A new five-year agreement between the City of Wetaskiwin and Wetaskiwin Public Library board was recently approved by city council despite strong opposition from one of the councillors.
Council discussed the new agreement and its proposed changes during its March 13 meeting, with Coun. Patricia MacQuarrie voting against it.
The previous agreement between the two entities expired Dec. 31, 2016 and the proposed changes of the newly adopted one included: timelines for budget submission being changed to September 30, the city’s contribution to the library board reflecting the current budget, and responsibilities for revenues and expenses clarified.
MacQuarrie was concerned the new agreement gives the city too much control into the library; the library board is meant to operate independent of the city under the Libraries Act. She added having the library connected to the city is in contravention of the act.
“It would take a complete renegotiation of this agreement … between the board and the city,” said MacQuarrie.
“It’s not right but it’s working with the people we have in place,” she added.
Coun. June Boyda agreed the structure of the agreement gave the city more control in the library. However, she did not take issue with the fact. “Right now I don’t see the province coming and saying you’re completely out of line.”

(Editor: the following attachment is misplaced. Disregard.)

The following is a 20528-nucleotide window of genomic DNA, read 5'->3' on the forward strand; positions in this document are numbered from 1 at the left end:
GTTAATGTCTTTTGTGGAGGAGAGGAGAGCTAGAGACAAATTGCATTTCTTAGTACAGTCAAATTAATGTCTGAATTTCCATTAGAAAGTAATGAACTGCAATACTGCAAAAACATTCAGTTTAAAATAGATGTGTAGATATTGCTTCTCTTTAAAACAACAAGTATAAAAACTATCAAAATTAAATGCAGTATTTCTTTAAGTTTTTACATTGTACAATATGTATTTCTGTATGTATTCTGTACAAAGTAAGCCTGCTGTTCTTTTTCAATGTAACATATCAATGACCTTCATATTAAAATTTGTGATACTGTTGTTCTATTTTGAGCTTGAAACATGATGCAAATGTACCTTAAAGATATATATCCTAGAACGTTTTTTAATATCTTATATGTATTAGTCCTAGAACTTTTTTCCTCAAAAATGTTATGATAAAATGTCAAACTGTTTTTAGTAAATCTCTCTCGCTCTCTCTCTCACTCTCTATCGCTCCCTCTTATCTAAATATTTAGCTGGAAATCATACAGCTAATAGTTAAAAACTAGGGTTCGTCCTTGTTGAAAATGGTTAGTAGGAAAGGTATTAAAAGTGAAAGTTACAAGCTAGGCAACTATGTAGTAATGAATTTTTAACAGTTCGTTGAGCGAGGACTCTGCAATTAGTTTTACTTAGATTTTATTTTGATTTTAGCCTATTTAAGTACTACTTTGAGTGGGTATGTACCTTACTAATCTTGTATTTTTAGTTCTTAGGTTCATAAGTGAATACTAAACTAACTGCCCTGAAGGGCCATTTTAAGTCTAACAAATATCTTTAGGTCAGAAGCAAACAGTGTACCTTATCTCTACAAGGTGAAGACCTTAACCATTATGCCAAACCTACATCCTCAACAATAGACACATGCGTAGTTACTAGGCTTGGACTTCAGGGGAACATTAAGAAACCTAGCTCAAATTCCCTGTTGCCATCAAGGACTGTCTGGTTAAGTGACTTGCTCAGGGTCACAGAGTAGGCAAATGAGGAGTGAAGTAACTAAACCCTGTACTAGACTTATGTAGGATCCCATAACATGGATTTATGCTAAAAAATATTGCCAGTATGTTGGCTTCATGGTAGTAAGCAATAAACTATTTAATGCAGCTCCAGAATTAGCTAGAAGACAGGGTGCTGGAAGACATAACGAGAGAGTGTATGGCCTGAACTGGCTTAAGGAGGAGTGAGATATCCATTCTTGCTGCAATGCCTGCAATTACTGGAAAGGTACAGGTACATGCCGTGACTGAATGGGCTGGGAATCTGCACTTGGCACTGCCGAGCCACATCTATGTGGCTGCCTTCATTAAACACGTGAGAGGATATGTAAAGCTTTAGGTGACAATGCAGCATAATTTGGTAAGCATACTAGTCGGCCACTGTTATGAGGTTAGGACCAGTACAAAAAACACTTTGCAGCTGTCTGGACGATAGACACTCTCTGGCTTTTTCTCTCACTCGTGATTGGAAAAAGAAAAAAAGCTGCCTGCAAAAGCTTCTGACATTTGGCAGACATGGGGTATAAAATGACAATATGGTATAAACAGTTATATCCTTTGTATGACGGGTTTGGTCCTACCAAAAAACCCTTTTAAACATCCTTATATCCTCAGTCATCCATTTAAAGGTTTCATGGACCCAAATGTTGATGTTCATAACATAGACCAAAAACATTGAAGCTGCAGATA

Boyda added a greater separation between the library board and the city would not change the fundamentals of what takes place within the library.
Coun. Wayne Neilson stated the responsibility of library staffing is shifting more to the city side of the ledger, “When the library act is suggesting the board have a greater role.”
He wondered, with the agreement shifting responsibilities between the city and the library board, how the two governing groups would be affected.
Brian McCulloch, director of corporate services, says the city will not see many changes with the new agreement. “The total dollars and total alignment is no different.”
Mayor Bill Elliot says the library board will be limited by the budget approved by the city. “They are not free to do whatever they choose.”
Coun. Joe Branco suggested the city move to one-year agreements with the library board rather than five years. He felt this would eliminate some of the budgeting issues that comes with a five-year agreement.
Boyda explained the contract does not solely deal with budgets but also the roles of the city and library board.
The library board reviewed the proposed agreement Feb. 21, 2017 and agreed to the changes.